Can You Build Credit Before 18?

Even though you can't open a credit card before age 18, it may be possible to get a head start on credit building. Consider enlisting your parents, who can help you build credit as early as middle school.

How to Start Building Credit at 16 or Younger

If your parents have good credit, you might be able to take advantage of it by becoming an authorized user on one of their credit cards. As an authorized user, you'll have the account added to your credit history. And this option works even if you're a minor. Most cards allow authorized users younger than 18; some have age minimums, while others don't. For example, Discover requires that authorized users be at least 15 years old. Issuers such as Bank of America, Capital One and U.S. Bank don't specify a minimum age.

Keep in mind, however, that being an authorized user means the primary user's actions impact your credit – positively or negatively. "Assuming the primary user pays their bills on time and keeps their credit utilization low, this could be a great head start to building your credit," Walsh says. "Conversely, if the primary user misses payments or has a high credit utilization, then this could negatively affect your own score."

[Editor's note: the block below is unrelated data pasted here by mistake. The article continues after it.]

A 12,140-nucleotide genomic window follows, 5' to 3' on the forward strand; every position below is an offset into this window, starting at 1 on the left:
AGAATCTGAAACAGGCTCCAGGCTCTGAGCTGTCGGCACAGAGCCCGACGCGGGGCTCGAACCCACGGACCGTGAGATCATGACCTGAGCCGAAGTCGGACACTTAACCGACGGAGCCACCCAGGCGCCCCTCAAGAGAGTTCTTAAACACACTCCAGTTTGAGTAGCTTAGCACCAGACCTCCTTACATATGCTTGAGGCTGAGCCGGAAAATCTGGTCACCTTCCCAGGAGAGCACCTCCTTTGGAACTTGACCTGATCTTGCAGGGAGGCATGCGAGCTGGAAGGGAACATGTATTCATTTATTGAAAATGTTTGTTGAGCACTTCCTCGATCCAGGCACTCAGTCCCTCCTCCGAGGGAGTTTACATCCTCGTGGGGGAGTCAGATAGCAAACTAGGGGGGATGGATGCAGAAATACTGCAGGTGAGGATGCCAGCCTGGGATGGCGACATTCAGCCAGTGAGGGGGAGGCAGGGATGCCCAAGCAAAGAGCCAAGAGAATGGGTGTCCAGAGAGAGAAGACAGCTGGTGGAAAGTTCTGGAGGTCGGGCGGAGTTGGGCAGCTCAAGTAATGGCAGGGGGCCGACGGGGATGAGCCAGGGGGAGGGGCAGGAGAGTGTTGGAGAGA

Noisette adds that a card doesn't even need to be issued to the authorized user, "so you don't have to worry about your child maxing out your card. It's just the history of the card that's added to their credit report."

Establishing Credit Responsibly Is Key

There's no getting around it: Building good credit is crucial to accomplishing your financial goals. But it can also be risky, especially if you're borrowing money without much experience handling debt. To make sure your credit-building efforts are successful, be sure to manage your credit wisely.

Avoid taking on more debt than you can afford to pay back, especially high-interest debt. It can be helpful to choose one budget item, such as a utility bill or cellphone bill, to charge to your credit card each month, and then pay it off right away. That way, you can build credit without worrying about racking up a balance.

Updated on June 20, 2022: The story was previously published at an earlier date and has been updated with new information.

Comparative assessments and other editorial opinions are those of U.S. News and have not been previously reviewed, approved or endorsed by any other entities, such as banks, credit card issuers or travel companies. The content on this page is accurate as of the posting date; however, some of our partner offers may have expired.